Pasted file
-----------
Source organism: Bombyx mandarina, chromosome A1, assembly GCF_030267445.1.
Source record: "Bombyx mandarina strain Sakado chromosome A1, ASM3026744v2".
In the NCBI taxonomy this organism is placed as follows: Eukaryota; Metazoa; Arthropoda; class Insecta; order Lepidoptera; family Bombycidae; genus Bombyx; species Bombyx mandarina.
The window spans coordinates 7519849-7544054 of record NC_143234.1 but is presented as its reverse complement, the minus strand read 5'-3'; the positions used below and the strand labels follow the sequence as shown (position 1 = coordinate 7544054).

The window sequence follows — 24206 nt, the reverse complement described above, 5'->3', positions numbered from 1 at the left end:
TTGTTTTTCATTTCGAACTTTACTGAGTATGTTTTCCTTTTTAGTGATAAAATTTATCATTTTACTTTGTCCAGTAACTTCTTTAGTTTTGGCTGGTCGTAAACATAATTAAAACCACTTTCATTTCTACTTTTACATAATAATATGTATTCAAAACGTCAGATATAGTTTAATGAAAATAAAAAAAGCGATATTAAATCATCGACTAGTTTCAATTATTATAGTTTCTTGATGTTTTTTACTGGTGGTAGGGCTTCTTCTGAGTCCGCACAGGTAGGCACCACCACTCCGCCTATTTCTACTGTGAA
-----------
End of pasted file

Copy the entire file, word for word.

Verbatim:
Source organism: Bombyx mandarina, chromosome A1, assembly GCF_030267445.1.
Source record: "Bombyx mandarina strain Sakado chromosome A1, ASM3026744v2".
In the NCBI taxonomy this organism is placed as follows: Eukaryota; Metazoa; Arthropoda; class Insecta; order Lepidoptera; family Bombycidae; genus Bombyx; species Bombyx mandarina.
The window spans coordinates 7519849-7544054 of record NC_143234.1 but is presented as its reverse complement, the minus strand read 5'-3'; the positions used below and the strand labels follow the sequence as shown (position 1 = coordinate 7544054).

The window sequence follows — 24206 nt, the reverse complement described above, 5'->3', positions numbered from 1 at the left end:
TTGTTTTTCATTTCGAACTTTACTGAGTATGTTTTCCTTTTTAGTGATAAAATTTATCATTTTACTTTGTCCAGTAACTTCTTTAGTTTTGGCTGGTCGTAAACATAATTAAAACCACTTTCATTTCTACTTTTACATAATAATATGTATTCAAAACGTCAGATATAGTTTAATGAAAATAAAAAAAGCGATATTAAATCATCGACTAGTTTCAATTATTATAGTTTCTTGATGTTTTTTACTGGTGGTAGGGCTTCTTCTGAGTCCGCACAGGTAGGCACCACCACTCCGCCTATTTCTACTGTGAA